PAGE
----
Within three days, everything changed. Hundreds of emails from across Russia came pouring in – all reporting Tor’s blockage and asking for help. The user support team was swamped. How could just two people – neither of whom spoke Russian – handle this influx of requests? It simply wouldn’t be possible to review, translate, and respond to each new ticket in an individualized and timely manner. Pivoting quickly into triage mode, the team realized they needed to create a template to help Russian users circumvent the censorship at issue. Yet in order to do so, they first needed to understand what ISPs were blocking Tor and how they were doing it.
Tor’s anti-censorship team stepped in to investigate these questions, and soon – aided by critical feedback from members of the Russian community – they were able to prepare a user guide for how to circumvent the censorship techniques at play. The guide, available here, has since become the most accessed item on the Tor Forum with over 190,000 views and counting. At the same time, Tor’s community team was able to leverage an ongoing “run a bridge” campaign to great success (volunteer-provided bridges allow users to “hop” over censorship efforts that would otherwise block their access to the Tor network). With an initial target of 200 new bridges, the community team ended up with over 1,000 new bridges provided by eager volunteers over the course of the campaign. Tor’s community members were clearly committed to helping keep open the option of access to an unrestricted internet in Russia.
Yet despite this impressive degree of early success, it was obvious that the Tor team – even with its new template and user guide – couldn’t hope to keep pace with the rising level of need as the censorship techniques continued to expand and evolve across Russia. Tor’s user support team needed to cover all areas of the world – not just this single issue, as did the anti-censorship team which was turning its attention to occurrences in China. There were simply too many tickets to close, with hundreds more being added each day. If there was ever a situation that qualified as a digital emergency, this was it.
RRF Grant Enables New Builds and Faster Turnaround Times for User Support
Only a fund like the RRF could provide the type of support Tor needed on the timeline by which Tor users in Russia needed to receive it. Within days of applying, Tor was granted the resources required to meet the skyrocketing demand for Russian-related services, including a Russian-speaking translator for user support and assistance with in-country censorship detection and circumvention. This allowed Tor’s team to not only provide support over the holidays and draw down the outstanding pile of unresolved user support tickets, but to also enter a proactive phase in which the organization was able to better understand how Tor bridges were being blocked in the country so that when a bridge was subsequently blocked, a new one could be rotated in to maintain user access to the Tor network.
The RRF-supported project ran from December 2021 to April 2022. Across the five-month period, RRF resources provided Tor with user support, translation and localization services, research, and new technology builds. Aid from the RRF grant helped enable Tor’s cross-team response to understand the type of censorship they were facing – and then build out new technology to address the threat. And on the user support front, the Tor Applications team was able to develop a Telegram bot that automated the process of responding to user messages with bridge addresses. With help from a Russian speaker, the team launched a Tor support channel on Telegram – testing to see if there was a need for this type of service and whether people would indeed use it. Sure enough, Tor users began reaching out en masse via the messaging service and asking for help with the censorship issue. Potential new users reached out too – inquiring about how and why to use Tor. To better deal with the censorship at issue, multiple Telegram channels were ultimately created over the course of the project. The first automatically shared the link for a bridge, while the second was used to provide follow-up help when the initial bridge didn’t work.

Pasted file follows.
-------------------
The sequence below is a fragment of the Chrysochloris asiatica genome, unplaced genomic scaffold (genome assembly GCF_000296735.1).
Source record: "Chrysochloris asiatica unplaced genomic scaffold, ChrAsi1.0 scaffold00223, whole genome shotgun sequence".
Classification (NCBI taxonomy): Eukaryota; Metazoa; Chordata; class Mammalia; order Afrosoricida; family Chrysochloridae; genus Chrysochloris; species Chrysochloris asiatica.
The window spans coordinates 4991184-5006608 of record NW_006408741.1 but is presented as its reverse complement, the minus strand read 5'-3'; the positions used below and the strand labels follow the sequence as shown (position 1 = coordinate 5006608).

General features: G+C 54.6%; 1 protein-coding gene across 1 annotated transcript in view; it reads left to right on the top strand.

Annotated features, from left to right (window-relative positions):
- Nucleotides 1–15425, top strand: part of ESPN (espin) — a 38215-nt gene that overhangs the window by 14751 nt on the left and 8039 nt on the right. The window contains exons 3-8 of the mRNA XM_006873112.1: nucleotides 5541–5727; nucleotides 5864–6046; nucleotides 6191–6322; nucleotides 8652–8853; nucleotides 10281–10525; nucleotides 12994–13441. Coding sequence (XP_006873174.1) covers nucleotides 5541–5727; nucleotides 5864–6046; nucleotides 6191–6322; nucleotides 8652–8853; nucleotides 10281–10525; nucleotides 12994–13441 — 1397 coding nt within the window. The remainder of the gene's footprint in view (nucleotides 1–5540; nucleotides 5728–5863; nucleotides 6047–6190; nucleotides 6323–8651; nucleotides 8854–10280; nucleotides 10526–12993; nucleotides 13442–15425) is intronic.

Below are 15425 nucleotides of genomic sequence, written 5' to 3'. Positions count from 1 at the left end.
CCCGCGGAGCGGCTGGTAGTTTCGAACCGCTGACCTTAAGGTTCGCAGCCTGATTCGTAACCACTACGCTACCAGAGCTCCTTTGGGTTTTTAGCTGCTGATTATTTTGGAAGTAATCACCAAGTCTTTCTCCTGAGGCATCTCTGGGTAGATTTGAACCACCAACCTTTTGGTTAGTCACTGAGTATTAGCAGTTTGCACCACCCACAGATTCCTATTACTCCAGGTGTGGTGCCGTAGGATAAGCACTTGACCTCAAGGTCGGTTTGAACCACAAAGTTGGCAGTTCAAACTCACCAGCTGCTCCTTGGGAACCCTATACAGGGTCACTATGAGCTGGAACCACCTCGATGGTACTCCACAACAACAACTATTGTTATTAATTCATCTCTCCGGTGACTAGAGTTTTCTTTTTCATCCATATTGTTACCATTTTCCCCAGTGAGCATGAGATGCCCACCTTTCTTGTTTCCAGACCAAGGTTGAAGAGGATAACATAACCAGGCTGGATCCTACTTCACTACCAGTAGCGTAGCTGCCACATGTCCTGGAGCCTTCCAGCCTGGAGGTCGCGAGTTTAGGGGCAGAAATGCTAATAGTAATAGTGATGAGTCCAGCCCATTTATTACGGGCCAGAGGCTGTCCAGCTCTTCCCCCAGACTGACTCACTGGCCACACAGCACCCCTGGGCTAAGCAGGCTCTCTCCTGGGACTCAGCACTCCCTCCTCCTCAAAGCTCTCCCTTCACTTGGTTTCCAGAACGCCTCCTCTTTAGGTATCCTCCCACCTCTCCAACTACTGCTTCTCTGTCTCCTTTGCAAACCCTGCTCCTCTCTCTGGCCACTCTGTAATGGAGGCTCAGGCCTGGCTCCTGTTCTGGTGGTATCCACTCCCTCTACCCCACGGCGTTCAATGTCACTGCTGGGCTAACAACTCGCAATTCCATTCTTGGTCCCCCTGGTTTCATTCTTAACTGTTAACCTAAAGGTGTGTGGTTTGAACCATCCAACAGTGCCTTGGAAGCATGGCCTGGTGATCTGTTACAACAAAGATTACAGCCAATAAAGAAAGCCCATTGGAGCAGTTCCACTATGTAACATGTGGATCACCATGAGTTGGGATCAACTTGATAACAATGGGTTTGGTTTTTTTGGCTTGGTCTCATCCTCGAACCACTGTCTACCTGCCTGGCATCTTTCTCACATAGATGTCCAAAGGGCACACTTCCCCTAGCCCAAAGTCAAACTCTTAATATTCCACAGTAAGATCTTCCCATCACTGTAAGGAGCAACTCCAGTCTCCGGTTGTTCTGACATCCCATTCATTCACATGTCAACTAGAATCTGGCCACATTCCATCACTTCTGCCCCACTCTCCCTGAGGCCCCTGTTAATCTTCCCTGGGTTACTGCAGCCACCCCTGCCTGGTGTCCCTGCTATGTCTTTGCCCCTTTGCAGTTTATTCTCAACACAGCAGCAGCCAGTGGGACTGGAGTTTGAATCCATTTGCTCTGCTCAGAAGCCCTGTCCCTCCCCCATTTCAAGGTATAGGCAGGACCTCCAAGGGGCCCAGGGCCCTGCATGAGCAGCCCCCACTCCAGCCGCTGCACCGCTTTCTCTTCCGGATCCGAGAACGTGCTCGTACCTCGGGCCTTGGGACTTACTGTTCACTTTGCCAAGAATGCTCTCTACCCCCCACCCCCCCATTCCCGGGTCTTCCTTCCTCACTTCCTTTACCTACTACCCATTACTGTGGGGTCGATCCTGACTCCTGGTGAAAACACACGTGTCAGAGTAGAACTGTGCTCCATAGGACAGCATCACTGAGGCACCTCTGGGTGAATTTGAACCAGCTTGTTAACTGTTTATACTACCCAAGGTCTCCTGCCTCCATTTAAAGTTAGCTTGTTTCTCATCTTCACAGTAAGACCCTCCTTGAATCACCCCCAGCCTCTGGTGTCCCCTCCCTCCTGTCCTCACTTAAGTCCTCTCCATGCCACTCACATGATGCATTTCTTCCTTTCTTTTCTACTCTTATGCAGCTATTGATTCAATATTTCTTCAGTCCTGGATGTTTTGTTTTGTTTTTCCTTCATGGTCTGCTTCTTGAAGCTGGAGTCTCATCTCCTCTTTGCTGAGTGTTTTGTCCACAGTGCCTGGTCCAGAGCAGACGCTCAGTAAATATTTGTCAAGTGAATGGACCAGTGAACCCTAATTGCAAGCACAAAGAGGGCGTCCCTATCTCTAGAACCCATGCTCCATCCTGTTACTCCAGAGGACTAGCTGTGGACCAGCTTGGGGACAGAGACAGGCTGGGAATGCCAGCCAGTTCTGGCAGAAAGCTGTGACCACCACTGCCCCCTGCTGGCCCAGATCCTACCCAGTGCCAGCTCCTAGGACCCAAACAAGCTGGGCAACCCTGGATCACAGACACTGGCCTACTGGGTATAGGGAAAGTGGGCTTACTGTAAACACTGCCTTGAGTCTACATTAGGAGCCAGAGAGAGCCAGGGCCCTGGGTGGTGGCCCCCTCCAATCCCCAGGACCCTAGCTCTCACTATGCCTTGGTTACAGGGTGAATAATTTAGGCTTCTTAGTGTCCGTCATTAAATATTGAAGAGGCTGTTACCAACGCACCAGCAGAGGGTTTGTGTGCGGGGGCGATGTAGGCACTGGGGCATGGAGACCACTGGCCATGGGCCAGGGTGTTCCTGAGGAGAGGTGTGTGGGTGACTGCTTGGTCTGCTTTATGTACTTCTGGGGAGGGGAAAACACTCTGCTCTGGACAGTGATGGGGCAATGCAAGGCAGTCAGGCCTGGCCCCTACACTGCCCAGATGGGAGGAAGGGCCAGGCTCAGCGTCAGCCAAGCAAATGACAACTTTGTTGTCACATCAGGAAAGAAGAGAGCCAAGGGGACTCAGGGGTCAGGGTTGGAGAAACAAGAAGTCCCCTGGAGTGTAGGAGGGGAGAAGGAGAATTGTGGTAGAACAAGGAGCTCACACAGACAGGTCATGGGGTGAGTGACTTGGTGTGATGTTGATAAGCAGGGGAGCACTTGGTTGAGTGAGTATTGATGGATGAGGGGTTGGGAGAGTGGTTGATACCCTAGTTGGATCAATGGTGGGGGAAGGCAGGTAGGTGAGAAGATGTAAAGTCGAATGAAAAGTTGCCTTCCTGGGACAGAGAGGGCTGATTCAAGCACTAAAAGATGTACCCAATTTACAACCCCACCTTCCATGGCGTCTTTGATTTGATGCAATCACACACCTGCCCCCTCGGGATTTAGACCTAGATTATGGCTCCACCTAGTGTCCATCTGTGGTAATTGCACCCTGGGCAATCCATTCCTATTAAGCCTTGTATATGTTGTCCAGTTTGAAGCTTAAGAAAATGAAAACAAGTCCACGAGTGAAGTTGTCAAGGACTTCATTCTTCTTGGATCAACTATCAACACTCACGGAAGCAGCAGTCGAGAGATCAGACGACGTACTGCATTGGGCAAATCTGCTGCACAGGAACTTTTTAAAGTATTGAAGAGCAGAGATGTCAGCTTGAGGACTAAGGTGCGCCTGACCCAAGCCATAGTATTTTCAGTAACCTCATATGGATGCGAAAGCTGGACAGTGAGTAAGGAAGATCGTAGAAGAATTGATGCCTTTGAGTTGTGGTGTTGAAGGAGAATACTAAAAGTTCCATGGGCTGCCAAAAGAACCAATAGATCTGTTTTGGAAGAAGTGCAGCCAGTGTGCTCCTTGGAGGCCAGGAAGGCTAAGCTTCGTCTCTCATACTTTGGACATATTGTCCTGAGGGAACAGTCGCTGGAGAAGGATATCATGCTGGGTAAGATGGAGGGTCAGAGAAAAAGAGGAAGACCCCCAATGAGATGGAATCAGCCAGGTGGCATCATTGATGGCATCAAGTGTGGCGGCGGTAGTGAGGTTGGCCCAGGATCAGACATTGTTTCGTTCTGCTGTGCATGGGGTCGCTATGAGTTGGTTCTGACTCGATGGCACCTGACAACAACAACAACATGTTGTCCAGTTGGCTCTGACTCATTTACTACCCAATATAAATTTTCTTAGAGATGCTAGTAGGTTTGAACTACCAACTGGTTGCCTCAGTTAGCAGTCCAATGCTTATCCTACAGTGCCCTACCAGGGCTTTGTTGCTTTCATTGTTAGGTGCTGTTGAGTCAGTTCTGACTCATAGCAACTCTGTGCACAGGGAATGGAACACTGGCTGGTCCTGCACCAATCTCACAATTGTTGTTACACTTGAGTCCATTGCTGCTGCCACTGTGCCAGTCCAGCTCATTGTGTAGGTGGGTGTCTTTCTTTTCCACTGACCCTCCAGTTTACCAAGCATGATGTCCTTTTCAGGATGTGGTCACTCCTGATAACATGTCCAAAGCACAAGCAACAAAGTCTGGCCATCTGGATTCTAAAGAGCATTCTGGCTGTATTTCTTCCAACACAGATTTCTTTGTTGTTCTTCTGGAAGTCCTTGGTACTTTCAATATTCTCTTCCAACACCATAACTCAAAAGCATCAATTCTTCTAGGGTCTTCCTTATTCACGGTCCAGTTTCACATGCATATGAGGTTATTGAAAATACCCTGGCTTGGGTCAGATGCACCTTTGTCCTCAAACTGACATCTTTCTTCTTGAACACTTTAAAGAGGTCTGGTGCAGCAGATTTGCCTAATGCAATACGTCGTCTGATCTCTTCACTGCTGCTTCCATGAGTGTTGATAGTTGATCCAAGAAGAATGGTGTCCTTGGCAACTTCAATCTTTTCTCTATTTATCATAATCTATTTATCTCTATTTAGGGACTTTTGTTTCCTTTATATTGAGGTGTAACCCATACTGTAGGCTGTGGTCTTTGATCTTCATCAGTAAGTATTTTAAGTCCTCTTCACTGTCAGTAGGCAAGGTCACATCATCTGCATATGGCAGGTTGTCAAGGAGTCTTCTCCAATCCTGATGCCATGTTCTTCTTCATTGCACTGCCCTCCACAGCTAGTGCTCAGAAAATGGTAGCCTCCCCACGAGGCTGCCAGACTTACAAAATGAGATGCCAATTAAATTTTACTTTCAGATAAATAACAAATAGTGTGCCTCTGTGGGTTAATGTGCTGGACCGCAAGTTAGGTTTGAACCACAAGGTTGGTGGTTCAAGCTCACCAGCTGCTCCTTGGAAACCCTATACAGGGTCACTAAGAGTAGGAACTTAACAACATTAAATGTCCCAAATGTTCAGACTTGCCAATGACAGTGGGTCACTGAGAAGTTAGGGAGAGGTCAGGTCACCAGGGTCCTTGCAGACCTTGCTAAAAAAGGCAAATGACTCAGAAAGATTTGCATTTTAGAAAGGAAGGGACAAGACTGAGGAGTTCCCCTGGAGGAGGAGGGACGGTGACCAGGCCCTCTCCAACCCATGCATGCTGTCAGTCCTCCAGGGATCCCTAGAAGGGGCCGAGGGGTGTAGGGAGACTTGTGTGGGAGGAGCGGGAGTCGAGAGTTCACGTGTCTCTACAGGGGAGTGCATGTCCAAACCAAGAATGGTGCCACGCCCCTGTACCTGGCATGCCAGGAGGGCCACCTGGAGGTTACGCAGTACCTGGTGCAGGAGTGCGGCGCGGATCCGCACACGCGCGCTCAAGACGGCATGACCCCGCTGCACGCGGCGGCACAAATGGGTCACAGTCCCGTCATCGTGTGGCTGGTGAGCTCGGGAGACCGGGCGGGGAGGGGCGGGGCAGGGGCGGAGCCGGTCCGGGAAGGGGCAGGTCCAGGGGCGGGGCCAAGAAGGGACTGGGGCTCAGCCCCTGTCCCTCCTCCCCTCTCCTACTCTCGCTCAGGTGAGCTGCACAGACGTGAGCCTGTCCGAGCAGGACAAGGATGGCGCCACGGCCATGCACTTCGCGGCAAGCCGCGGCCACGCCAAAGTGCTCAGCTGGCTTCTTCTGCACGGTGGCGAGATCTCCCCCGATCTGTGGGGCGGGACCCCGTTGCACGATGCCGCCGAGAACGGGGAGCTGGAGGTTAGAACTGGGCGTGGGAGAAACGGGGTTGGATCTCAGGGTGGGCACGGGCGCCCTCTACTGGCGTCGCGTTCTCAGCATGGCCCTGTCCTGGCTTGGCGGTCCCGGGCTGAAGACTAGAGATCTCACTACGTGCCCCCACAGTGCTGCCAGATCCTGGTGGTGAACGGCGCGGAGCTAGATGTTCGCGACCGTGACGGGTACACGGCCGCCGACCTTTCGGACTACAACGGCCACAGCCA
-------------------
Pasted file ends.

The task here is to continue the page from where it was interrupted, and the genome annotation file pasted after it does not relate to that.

Mindful that Russian censoring agents might also be reaching out to gain access to bridges and then tear them down, Tor’s team simultaneously developed an anti-enumeration distribution method for bridge addresses that made it incredibly difficult for censors to find them and initiate a block. This ensured real users were the ones being helped – despite relying on an automated system of support that might otherwise be ripe for exploitation by censors. Domestic vantage points were also set up throughout the Spring to confirm the continued viability of bridges in the country. Whenever a bridge was determined to be down, it was removed from the distribution pool so that Russian users in need were always getting access to operational bridges. To further bolster these services and strengthen user censorship resistance during this time, a new version of the Tor Browser was also developed with upgrades to Snowflake (a circumvention system by which volunteers who have unrestricted access to the internet can install a Snowflake extension onto their browser and run a proxy for individuals across the globe who are facing censorship).
Rising to Meet Two New Waves of Censorship
With the new year came two new challenges. In January 2022, Tor’s just-hired user support team member began to receive emails asking for help from users facing censorship in Kazakhstan. In the wake of protests, the Kazakh government had imposed an internet shutdown and it was assumed that the internet was offline across the entire country. Yet an Internet freedom community member – operating on their own – conducted a scan that revealed one specific port was still in fact open in the country. When Tor’s anti-censorship team learned of this novelty, they quickly moved to create a bridge through the port – allowing access out to the open internet. Building on their recent experience in creating and disseminating a censorship circumvention template in Russia, the team then prepared a similar version for users in Kazakhstan which was used by over 500 people via email during the temporary shutdown. Though Tor’s team hadn’t originally discovered the port, they were nonetheless able to leverage this information in an immediate and impactful way – and in doing so, were reminded that there is always reason for hope – even in the most unlikely of situations.